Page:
Top-15: OBP, DRS
Total Score: 51
While he took a step back defensively from seasons past (which may also be due to small sample size), Bo Bichette finally had his first healthy MLB season in 2021 which allowed him to showcase why the hype around him was legitimate. And as a fan of a rival franchise in the AL East, Bo Bichette is a player I’m always worried about.
He has tremendous power potential, does incredibly well on the base-paths, and if 2021 becomes standard, he’ll always be playing. He had the most hits in the entire AL this past season and showcased an improvement in plate discipline. And even though his SLG dropped below .500 he still had a 25-25-25 season (HR-SB-2B). He’s becoming a legitimate star.Embed from Getty Images
Number 3: Brandon Crawford, San Francisco Giants
Top-5: AVG, OBP, SLG, wRC+, Off, WAR
Top-10: HR, wRC, Fld, Innings, DRS, UZR, Def
Total Score: 52
Brandon Crawford put up more bWAR and fWAR in 2021 than he had over the previous 4 seasons (2017-2020), so it’s clear this is a late-career resurgence. It was also the best season he’s ever had by both bWAR and fWAR. The question is if it should be expected to continue.
While The Determinator sees potential here, I can’t trust it. Brandon Crawford has long been a solid shortstop, though this was as a defender first with a good bat. He hit nearly 50 points higher than his career average AVG, 60 points for OBP, and over 120 points for SLG. That’s unheard of, especially for a 34-year-old. It’s no surprise that his glove played well, but considering that Crawford took just the qualifying offer before the lockout is telling that he wasn’t expecting his resurgence to cash out.Embed from Getty Images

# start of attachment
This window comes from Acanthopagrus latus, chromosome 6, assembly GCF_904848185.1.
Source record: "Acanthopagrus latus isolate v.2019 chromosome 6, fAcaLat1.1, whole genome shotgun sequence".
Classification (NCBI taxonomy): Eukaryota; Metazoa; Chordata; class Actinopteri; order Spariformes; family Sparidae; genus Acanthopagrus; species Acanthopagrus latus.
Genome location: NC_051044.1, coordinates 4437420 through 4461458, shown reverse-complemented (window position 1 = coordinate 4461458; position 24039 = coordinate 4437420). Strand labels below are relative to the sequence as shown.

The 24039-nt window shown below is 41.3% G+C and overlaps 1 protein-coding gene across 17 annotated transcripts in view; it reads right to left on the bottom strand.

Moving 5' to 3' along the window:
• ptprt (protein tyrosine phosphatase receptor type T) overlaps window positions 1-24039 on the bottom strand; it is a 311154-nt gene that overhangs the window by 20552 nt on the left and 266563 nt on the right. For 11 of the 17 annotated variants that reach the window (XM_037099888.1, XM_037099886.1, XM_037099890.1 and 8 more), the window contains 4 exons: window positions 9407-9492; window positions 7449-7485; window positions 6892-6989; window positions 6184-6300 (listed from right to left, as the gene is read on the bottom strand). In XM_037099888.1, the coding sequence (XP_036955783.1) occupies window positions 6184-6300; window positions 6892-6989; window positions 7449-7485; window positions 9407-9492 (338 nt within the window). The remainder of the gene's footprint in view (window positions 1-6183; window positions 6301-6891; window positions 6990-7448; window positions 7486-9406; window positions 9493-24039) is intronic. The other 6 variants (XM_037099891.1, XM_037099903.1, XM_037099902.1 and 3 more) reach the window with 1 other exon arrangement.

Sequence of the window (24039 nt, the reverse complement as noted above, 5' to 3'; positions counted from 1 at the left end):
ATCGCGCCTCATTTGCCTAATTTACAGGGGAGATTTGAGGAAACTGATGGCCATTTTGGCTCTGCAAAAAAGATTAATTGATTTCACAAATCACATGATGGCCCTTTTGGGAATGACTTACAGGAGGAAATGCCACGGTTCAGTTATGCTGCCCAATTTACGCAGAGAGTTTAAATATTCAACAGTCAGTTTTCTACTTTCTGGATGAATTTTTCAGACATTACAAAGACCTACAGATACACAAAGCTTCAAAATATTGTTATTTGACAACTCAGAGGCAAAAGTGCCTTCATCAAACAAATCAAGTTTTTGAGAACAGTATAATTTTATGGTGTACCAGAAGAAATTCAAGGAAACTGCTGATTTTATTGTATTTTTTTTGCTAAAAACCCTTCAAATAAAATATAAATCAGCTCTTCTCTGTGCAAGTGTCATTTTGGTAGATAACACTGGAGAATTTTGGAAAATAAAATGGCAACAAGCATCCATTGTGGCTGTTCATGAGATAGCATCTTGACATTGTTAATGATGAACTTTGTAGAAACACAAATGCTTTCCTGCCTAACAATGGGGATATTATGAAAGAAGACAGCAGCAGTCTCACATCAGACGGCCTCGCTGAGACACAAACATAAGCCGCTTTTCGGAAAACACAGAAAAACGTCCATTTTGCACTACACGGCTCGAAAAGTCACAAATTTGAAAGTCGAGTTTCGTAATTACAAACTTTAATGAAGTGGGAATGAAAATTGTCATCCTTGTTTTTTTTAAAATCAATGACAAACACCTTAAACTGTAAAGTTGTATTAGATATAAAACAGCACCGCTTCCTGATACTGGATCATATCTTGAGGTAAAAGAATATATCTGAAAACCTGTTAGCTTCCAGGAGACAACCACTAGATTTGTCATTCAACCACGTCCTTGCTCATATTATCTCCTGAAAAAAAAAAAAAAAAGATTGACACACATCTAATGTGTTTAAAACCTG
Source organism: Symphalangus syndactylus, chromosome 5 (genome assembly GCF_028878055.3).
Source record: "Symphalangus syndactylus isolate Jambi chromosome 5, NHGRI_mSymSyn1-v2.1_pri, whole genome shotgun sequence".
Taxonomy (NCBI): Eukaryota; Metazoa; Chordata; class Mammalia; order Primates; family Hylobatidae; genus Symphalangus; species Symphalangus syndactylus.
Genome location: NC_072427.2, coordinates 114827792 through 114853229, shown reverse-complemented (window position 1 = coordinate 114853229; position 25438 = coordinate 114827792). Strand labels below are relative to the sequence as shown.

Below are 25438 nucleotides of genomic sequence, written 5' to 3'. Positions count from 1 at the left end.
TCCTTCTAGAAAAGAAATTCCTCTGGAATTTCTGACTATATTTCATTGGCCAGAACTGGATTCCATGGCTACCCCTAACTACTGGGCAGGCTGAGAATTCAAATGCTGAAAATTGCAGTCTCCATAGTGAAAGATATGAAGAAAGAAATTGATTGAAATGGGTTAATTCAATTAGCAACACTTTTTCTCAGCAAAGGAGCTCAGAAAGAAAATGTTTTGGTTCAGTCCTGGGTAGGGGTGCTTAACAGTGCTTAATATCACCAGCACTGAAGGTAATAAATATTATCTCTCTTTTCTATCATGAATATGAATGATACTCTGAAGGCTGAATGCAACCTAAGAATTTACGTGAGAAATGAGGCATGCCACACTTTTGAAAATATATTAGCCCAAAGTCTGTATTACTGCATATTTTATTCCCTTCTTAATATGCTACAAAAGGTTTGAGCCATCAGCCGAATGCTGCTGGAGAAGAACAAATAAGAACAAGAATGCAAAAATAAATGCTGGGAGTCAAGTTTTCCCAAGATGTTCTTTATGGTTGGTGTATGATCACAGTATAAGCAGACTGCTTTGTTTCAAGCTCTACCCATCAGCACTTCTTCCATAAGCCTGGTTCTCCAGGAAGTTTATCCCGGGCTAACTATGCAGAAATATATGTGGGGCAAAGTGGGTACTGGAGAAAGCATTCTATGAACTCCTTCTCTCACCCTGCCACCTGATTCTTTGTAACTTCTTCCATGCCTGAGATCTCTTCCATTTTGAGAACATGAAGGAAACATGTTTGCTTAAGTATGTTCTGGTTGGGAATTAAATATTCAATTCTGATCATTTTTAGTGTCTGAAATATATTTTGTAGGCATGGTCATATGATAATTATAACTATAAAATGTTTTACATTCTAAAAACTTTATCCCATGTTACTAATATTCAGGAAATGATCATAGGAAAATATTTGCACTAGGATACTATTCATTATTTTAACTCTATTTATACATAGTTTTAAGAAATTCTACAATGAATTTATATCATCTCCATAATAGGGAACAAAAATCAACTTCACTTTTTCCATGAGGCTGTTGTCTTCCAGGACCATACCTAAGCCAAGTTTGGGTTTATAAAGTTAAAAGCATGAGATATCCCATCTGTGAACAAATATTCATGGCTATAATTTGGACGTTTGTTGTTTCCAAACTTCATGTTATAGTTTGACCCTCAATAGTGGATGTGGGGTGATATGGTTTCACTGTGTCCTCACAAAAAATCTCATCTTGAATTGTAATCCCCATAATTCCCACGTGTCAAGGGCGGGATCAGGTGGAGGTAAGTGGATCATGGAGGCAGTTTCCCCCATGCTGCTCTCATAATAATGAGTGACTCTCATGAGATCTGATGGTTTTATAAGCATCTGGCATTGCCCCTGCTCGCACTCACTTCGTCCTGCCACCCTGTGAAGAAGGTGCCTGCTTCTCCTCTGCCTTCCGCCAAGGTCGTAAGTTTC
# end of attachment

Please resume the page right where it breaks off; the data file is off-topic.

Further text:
Number 2: Carlos Correa, Free Agent
Top-5: OBP, wRC, wRC+, Off, WAR, Innings, DRS, Def
Top-10: Games, SLG, HR, Fld, UZR
Total Score: 56
I’ve already written more about Carlos Correa than I ever wanted to earlier this offseason. Check out my article here about the ideas of a future Yankee connection.
There’s no denying that Carlos Correa is great. He placed Top-15 in every non-baserunning metric, won a gold glove, and placed 5th in the AL MVP. However, I can’t stand him. I don’t want him anywhere near New York as a member of the home team. There’s a smarter way to spend your money than going after Carlos Correa.Embed from Getty Images
Number 1: Trea Turner, Los Angeles Dodgers
Top-5: AVG, OBP, SLG, HR, SB, wRC, wRC+, Off, WAR
Top-10: Games, BsR, Fld, UZR
Total Score: 58
Trea Turner is a great player that was lost and overlooked on a team of superstars like Bryce Harper, Juan Soto, Max Scherzer, and Stephen Strasburg. In 2021, he finally got to showcase how good he was in 2021 while being a headline piece in both the Nationals attempts to make the postseason and the Dodgers attempts to go back-to-back.
Turner is a great all-around player. His game is clearly carried by his offense and baserunning and he’s played in nearly 90% of his teams games since 2018. He’ll leave something to be desired on defense, but it’s not much and it’s clearly made up with his .300+ AVG and 30+ stolen bases.
Honestly, his playing with the Dodgers (as he was promptly moved to second base) actually hurt Turner as he almost certainly would’ve been able to rank in innings at shortstop and DRS, his two lone misses. Now that they lost Seager, Turner will be taking over at short and make Dodgers fans forget about Seager sooner than they’d expect.Embed from Getty Images
The Determinator is a way I used to determine the best players at each position. Like any metric or formula, I am sure it has flaws. No statistical compilation is perfect. That being said, The Determinator, seems pretty effective at assigning player values. I’m pleased with what I have found using this method and hope this is a conversation starter for many.